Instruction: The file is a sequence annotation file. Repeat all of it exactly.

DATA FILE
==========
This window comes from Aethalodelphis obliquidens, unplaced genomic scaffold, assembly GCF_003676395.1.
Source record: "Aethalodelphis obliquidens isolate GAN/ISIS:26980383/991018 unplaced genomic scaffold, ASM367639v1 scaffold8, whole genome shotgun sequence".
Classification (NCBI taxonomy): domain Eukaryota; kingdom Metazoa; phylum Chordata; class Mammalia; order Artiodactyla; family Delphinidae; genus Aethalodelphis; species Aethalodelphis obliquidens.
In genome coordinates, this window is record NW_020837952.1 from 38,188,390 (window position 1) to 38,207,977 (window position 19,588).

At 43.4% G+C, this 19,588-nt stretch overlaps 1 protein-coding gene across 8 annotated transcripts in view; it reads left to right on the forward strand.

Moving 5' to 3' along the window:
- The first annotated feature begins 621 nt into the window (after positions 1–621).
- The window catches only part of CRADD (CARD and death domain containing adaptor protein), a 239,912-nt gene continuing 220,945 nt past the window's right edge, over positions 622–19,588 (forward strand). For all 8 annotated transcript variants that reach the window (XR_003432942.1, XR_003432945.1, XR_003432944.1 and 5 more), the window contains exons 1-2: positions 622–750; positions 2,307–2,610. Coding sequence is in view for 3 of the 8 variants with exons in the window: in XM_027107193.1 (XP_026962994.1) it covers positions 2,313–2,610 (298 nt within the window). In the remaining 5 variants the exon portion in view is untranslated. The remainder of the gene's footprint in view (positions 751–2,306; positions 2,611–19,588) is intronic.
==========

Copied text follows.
This window comes from Aethalodelphis obliquidens, unplaced genomic scaffold, assembly GCF_003676395.1.
Source record: "Aethalodelphis obliquidens isolate GAN/ISIS:26980383/991018 unplaced genomic scaffold, ASM367639v1 scaffold8, whole genome shotgun sequence".
Classification (NCBI taxonomy): domain Eukaryota; kingdom Metazoa; phylum Chordata; class Mammalia; order Artiodactyla; family Delphinidae; genus Aethalodelphis; species Aethalodelphis obliquidens.
In genome coordinates, this window is record NW_020837952.1 from 38,188,390 (window position 1) to 38,207,977 (window position 19,588).

At 43.4% G+C, this 19,588-nt stretch overlaps 1 protein-coding gene across 8 annotated transcripts in view; it reads left to right on the forward strand.

Moving 5' to 3' along the window:
- The first annotated feature begins 621 nt into the window (after positions 1–621).
- The window catches only part of CRADD (CARD and death domain containing adaptor protein), a 239,912-nt gene continuing 220,945 nt past the window's right edge, over positions 622–19,588 (forward strand). For all 8 annotated transcript variants that reach the window (XR_003432942.1, XR_003432945.1, XR_003432944.1 and 5 more), the window contains exons 1-2: positions 622–750; positions 2,307–2,610. Coding sequence is in view for 3 of the 8 variants with exons in the window: in XM_027107193.1 (XP_026962994.1) it covers positions 2,313–2,610 (298 nt within the window). In the remaining 5 variants the exon portion in view is untranslated. The remainder of the gene's footprint in view (positions 751–2,306; positions 2,611–19,588) is intronic.